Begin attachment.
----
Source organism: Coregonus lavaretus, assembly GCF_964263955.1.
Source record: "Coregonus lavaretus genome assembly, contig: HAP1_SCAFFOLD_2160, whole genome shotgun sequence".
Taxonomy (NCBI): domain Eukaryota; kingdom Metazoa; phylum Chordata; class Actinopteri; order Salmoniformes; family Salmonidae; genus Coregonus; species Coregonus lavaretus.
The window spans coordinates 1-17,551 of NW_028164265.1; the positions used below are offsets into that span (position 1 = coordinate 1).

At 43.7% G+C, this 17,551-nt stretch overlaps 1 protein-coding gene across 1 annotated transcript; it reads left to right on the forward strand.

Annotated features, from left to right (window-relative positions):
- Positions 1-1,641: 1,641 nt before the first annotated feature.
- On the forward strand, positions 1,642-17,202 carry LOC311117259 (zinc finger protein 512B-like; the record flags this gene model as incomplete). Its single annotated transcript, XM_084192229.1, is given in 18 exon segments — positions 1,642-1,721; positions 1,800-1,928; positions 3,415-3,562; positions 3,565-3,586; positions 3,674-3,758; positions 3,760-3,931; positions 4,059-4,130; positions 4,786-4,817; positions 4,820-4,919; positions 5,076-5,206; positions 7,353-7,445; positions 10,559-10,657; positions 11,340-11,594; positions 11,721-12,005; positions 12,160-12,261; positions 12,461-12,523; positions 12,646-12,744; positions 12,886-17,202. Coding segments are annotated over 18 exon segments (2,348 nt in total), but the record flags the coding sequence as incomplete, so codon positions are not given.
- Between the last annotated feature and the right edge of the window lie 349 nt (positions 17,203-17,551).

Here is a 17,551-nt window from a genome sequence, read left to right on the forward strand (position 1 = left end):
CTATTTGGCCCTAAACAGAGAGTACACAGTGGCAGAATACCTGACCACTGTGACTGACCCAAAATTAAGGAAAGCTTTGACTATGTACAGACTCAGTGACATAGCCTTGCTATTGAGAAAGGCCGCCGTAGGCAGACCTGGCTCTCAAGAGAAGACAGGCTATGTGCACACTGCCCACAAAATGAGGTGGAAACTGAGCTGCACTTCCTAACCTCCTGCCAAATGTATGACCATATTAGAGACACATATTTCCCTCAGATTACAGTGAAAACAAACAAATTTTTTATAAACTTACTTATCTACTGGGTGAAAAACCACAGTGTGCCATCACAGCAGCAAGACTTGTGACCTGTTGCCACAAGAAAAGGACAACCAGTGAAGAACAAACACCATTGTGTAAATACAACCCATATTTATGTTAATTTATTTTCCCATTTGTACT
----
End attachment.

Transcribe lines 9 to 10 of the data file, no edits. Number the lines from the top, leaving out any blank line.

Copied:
- Between the last annotated feature and the right edge of the window lie 349 nt (positions 17,203-17,551).

Here is a 17,551-nt window from a genome sequence, read left to right on the forward strand (position 1 = left end):